Moorside nuclear power plan all at sea as storm clouds gather

Like most new nuclear stories, this one involves a creek and no paddle

Background: The NuGen Moorside story is the classic fairy tale (not the Disney version) full of darkness and multiple fatalities. Once upon a time, three new Toshiba Westinghouse AP1000 nuclear reactors were planned for Moorside, a site adjacent to the notorious Sellafield reprocessing center on the Cumbria, UK coast. A UK subsidiary, NuGen, was created in November 2010, which originally included Iberdrola, GdF-Suez (later renamed Engie) and Scottish & Southern, all now departed. Toshiba took over Iberdrola’s stake in  2013 and, once other partners had fled, became the sole owner. Then, in March 2017, Westinghouse went bankrupt. By December 2017, South Korea’s KEPCO was the new bidder, hoping to replace the AP1000s with their own, unapproved, APR-1400 reactor design. That relationship is now also in jeopardy.

By Martin Forwood

With Toshiba having stripped South Korea’s KEPCO of its ‘preferred-bidder’ status to take over the Moorside new-build project, NuGen’s intrepid Search for Hopeful Investor Team –- shoulders hunched and heads down –- are back once again on lookout duty scanning the seas for any sign of a new investor heading for West Cumbrian shores.

Already discouraged by previous tideline sightings of the washed-up remains of Moorside’s erstwhile investment partners Southern & Scottish Energy (SSE), Spain’s Iberdrola and France’s Engie (formerly GDF Suez), all of whom deserted the Moorside ship to pursue greener pastures, dejected team members had been pinning their hopes on South Korea sailing to the rescue –- a rescue that now appears to have been holed beneath the waterline by Toshiba’s latest announcement. Toshiba reportedly told Kepco on July 25 that it would look to other bidders and study “alternative options,” given the long delay that has failed to see a deal signed between the two companies.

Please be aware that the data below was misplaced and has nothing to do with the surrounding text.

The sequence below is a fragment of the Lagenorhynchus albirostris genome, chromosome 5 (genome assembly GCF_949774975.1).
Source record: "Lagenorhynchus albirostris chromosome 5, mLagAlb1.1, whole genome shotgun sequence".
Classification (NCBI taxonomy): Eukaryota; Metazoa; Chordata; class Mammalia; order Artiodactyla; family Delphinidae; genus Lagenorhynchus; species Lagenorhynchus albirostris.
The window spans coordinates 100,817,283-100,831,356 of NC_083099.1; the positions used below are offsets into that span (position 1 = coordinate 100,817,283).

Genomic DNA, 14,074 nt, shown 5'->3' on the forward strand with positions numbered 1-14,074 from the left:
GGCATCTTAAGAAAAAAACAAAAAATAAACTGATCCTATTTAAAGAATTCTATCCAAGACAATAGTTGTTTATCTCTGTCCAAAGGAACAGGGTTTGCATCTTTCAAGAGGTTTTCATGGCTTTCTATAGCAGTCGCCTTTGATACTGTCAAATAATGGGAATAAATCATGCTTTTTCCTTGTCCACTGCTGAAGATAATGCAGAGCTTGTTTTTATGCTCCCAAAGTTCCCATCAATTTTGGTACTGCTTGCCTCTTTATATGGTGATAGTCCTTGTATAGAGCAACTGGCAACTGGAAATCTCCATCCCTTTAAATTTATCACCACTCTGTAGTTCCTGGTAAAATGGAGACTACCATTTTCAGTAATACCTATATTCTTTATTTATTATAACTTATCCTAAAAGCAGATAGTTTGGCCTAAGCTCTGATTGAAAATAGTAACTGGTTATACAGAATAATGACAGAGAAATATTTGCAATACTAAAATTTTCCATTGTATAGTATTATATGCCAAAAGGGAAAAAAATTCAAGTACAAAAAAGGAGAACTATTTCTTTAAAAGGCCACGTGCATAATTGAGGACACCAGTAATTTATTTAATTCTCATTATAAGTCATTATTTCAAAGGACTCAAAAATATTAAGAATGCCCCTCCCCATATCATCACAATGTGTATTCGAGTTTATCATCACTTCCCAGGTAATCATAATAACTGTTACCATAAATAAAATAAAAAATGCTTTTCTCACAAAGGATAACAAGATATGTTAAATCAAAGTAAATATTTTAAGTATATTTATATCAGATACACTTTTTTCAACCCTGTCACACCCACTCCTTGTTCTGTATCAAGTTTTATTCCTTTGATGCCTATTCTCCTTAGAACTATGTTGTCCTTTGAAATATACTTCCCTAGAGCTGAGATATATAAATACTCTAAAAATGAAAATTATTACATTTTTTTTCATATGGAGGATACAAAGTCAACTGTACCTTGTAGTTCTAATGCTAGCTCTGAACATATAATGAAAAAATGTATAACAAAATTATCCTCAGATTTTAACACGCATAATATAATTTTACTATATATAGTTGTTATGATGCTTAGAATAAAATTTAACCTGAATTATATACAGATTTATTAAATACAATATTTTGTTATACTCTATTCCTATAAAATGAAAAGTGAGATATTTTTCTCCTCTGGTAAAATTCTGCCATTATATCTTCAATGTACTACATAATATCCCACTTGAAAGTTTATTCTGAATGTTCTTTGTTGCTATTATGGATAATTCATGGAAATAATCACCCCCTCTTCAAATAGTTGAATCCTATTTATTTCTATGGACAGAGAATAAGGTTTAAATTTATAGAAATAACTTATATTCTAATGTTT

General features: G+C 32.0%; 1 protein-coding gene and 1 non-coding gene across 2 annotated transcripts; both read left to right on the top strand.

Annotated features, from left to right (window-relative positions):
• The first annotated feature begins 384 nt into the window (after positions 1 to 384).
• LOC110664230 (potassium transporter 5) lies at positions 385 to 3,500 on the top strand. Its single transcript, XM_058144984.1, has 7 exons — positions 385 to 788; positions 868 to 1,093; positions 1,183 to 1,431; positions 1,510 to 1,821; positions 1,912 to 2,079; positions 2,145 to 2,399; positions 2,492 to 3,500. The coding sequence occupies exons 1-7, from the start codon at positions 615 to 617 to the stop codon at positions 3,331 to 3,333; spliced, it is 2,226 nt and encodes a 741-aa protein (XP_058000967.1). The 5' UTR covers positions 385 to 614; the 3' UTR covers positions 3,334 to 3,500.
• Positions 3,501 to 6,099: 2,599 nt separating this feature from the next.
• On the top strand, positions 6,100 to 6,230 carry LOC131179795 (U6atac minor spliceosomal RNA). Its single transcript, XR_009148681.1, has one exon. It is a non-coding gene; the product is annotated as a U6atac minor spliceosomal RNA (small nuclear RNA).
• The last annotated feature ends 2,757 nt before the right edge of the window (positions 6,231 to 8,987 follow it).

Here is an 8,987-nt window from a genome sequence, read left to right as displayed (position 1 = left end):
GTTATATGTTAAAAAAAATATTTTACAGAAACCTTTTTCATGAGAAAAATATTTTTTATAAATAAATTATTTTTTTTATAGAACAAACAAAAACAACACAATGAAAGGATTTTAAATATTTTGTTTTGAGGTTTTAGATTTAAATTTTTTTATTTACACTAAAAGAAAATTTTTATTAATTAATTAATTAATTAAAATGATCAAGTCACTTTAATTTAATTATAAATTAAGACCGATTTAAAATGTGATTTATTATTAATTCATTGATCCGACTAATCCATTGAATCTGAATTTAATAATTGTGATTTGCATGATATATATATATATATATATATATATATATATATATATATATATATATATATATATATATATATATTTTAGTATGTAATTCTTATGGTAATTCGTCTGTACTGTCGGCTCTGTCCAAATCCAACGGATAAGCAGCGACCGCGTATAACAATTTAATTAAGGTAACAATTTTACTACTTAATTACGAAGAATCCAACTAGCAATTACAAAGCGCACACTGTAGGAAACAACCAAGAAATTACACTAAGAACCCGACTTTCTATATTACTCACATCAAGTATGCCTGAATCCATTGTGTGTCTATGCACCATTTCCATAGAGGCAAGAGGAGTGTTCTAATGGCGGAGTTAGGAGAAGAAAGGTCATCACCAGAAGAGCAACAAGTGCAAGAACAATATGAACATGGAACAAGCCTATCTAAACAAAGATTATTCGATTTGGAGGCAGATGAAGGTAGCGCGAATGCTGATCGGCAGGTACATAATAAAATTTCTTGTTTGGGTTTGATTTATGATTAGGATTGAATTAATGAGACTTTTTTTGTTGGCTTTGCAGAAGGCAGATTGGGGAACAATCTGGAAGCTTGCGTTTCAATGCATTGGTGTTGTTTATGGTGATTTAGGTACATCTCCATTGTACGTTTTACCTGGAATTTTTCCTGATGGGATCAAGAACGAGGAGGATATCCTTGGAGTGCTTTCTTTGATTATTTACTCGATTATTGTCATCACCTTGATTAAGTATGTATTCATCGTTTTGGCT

It was only just a year ago, with KEPCO then installed as preferred bidder, that NuGen’s CEO Tom Samson was telling ITV Border News and anyone else who’d listen that he was “110 per cent” certain that Moorside would go ahead. Today, as prospects for the development slip closer to oblivion, he must be regretting his bluster as he discovers that his own job and those of other employees who survived previous restructurings of NuGen are ‘on the line’. According to The Guardian, most of the project’s 100 UK staff have already been laid off.

NuGen copy

Taken at Moorside in August 2017, this scene would seem to symbolize the fate of NuGen’s nuclear misadventure in Cumbria.

Few will have much sympathy for their collective plight. For the writing on the wall for Moorside was evident from day one when the original NuGen consortium bought 190 hectares of green field adjacent to Sellafield from the Nuclear Decommissioning Authority (NDA) for £70M in 2009 –- despite the land being known to be less than optimum for new-build because of its geology, poor local infrastructure and its remoteness from where its electricity was needed. 

It was similarly clear that NuGen’s subsequently projected construction and operation timetable for Moorside –- building and bringing into operation three Westinghouse AP1000 reactors in just six years –- was laughably out of kilter with reality.

Once leading the race to get the first new UK reactors up and running, Moorside now languishes way down the list of potential new-build developments in the UK. Time to recall the lookouts and pull the plug on what many investors will now see as ‘soiled goods’ with acute funding problems and a project that can never compete in terms of cost or environmental benefit with the flourishing renewables sector.

Martin Forwood is co-director of Cumbrians Opposed to a Radioactive Environment (CORE).

Headline photo by Martyn Fletcher: Storm clouds over Maryport, Cumbria, UK (17/1/18) OLYMPUS DIGITAL CAMERA, Creative Commons via Flickr.

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